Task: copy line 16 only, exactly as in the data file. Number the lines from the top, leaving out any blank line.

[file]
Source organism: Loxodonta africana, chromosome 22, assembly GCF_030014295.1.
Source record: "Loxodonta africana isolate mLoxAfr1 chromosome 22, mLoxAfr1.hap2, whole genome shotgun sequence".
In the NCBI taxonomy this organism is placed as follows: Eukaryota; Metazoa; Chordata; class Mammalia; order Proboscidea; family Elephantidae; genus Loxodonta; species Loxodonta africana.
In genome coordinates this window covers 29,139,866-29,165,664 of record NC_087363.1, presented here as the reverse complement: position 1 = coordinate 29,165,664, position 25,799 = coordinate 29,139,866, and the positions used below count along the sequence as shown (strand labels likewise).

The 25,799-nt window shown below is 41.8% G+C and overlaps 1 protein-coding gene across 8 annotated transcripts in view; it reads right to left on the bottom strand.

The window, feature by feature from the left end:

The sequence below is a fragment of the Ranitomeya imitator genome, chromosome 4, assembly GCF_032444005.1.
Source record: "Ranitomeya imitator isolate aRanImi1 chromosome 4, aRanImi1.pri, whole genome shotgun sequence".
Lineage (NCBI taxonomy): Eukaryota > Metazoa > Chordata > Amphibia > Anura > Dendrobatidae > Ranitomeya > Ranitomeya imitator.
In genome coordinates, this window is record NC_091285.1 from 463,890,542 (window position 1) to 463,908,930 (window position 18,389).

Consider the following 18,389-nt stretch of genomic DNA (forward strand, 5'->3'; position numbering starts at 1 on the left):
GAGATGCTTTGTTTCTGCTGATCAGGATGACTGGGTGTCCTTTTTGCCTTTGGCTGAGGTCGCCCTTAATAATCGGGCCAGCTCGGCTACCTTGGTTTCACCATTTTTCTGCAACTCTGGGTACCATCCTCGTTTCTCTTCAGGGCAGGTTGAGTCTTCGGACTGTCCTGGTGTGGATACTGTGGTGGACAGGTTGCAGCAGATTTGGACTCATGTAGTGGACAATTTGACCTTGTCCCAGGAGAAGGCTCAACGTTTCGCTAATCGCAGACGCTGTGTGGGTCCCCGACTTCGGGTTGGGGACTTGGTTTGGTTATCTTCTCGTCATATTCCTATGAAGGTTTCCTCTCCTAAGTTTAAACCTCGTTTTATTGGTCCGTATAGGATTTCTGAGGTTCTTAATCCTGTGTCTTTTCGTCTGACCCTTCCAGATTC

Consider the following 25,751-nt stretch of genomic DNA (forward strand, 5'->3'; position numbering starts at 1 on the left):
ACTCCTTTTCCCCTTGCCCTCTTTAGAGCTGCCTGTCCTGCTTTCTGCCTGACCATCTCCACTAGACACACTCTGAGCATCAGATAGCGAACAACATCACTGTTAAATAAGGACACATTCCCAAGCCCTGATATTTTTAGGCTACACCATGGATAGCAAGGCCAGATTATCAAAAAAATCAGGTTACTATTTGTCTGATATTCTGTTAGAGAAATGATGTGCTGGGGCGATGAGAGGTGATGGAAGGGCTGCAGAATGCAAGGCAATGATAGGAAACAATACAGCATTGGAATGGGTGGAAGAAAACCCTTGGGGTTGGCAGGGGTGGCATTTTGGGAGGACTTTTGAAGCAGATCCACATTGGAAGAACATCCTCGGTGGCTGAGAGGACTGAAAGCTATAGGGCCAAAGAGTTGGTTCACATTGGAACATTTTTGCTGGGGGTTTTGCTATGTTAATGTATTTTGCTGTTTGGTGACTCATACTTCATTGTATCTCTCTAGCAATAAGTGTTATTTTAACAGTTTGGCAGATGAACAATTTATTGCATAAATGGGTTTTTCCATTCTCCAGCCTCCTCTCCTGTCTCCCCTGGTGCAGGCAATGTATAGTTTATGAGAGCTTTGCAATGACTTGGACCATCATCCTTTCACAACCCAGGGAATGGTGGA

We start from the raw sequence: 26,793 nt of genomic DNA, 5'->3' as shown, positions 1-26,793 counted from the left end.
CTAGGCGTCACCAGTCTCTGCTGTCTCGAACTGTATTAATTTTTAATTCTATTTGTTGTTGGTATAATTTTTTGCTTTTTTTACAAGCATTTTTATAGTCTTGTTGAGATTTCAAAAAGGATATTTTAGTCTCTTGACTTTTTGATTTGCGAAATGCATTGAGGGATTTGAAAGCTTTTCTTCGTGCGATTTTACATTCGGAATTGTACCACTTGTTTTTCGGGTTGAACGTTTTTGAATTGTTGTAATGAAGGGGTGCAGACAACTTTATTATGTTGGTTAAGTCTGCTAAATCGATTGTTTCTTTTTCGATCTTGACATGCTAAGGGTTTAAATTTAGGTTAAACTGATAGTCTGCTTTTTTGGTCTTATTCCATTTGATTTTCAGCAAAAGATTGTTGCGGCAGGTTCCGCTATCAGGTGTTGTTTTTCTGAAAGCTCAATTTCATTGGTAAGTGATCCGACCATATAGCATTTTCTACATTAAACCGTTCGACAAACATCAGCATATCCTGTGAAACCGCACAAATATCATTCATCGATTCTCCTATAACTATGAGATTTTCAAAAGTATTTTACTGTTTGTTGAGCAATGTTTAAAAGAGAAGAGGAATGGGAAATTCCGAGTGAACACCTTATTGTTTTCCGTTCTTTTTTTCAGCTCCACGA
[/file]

CTAGGCGTCACCAGTCTCTGCTGTCTCGAACTGTATTAATTTTTAATTCTATTTGTTGTTGGTATAATTTTTTGCTTTTTTTACAAGCATTTTTATAGTCTTGTTGAGATTTCAAAAAGGATATTTTAGTCTCTTGACTTTTTGATTTGCGAAATGCATTGAGGGATTTGAAAGCTTTTCTTCGTGCGATTTTACATTCGGAATTGTACCACTTGTTTTTCGGGTTGAACGTTTTTGAATTGTTGTAATGAAGGGGTGCAGACAACTTTATTATGTTGGTTAAGTCTGCTAAATCGATTGTTTCTTTTTCGATCTTGACATGCTAAGGGTTTAAATTTAGGTTAAACTGATAGTCTGCTTTTTTGGTCTTATTCCATTTGATTTTCAGCAAAAGATTGTTGCGGCAGGTTCCGCTATCAGGTGTTGTTTTTCTGAAAGCTCAATTTCATTGGTAAGTGATCCGACCATATAGCATTTTCTACATTAAACCGTTCGACAAACATCAGCATATCCTGTGAAACCGCACAAATATCATTCATCGATTCTCCTATAACTATGAGATTTTCAAAAGTATTTTACTGTTTGTTGAGCAATGTTTAAAAGAGAAGAGGAATGGGAAATTCCGAGTGAACACCTTATTGTTTTCCGTTCTTTTTTTCAGCTCCACGA